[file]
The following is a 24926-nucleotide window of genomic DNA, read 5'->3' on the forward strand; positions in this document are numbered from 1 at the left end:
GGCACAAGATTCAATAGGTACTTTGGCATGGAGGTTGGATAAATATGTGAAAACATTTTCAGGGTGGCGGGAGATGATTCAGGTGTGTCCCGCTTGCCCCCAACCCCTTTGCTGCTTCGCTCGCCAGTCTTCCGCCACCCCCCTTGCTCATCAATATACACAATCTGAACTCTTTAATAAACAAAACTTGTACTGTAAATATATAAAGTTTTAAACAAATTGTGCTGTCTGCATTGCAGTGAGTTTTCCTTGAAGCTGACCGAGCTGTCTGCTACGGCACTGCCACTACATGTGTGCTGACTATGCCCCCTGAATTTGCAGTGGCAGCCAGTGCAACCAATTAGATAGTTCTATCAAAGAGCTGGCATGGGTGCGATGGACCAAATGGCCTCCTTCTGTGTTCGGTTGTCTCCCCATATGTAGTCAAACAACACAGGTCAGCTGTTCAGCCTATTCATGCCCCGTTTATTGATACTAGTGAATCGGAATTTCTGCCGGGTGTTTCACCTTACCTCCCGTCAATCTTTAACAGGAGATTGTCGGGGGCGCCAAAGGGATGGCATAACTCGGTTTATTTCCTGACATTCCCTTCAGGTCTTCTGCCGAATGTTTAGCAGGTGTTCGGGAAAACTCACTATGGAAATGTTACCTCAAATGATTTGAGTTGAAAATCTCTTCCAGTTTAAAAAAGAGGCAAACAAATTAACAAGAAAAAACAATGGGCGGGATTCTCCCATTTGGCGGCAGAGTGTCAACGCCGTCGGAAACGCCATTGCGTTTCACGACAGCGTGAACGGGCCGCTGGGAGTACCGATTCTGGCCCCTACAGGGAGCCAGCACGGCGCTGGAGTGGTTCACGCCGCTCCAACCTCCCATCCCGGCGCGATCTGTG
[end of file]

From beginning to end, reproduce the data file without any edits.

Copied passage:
The following is a 24926-nucleotide window of genomic DNA, read 5'->3' on the forward strand; positions in this document are numbered from 1 at the left end:
GGCACAAGATTCAATAGGTACTTTGGCATGGAGGTTGGATAAATATGTGAAAACATTTTCAGGGTGGCGGGAGATGATTCAGGTGTGTCCCGCTTGCCCCCAACCCCTTTGCTGCTTCGCTCGCCAGTCTTCCGCCACCCCCCTTGCTCATCAATATACACAATCTGAACTCTTTAATAAACAAAACTTGTACTGTAAATATATAAAGTTTTAAACAAATTGTGCTGTCTGCATTGCAGTGAGTTTTCCTTGAAGCTGACCGAGCTGTCTGCTACGGCACTGCCACTACATGTGTGCTGACTATGCCCCCTGAATTTGCAGTGGCAGCCAGTGCAACCAATTAGATAGTTCTATCAAAGAGCTGGCATGGGTGCGATGGACCAAATGGCCTCCTTCTGTGTTCGGTTGTCTCCCCATATGTAGTCAAACAACACAGGTCAGCTGTTCAGCCTATTCATGCCCCGTTTATTGATACTAGTGAATCGGAATTTCTGCCGGGTGTTTCACCTTACCTCCCGTCAATCTTTAACAGGAGATTGTCGGGGGCGCCAAAGGGATGGCATAACTCGGTTTATTTCCTGACATTCCCTTCAGGTCTTCTGCCGAATGTTTAGCAGGTGTTCGGGAAAACTCACTATGGAAATGTTACCTCAAATGATTTGAGTTGAAAATCTCTTCCAGTTTAAAAAAGAGGCAAACAAATTAACAAGAAAAAACAATGGGCGGGATTCTCCCATTTGGCGGCAGAGTGTCAACGCCGTCGGAAACGCCATTGCGTTTCACGACAGCGTGAACGGGCCGCTGGGAGTACCGATTCTGGCCCCTACAGGGAGCCAGCACGGCGCTGGAGTGGTTCACGCCGCTCCAACCTCCCATCCCGGCGCGATCTGTG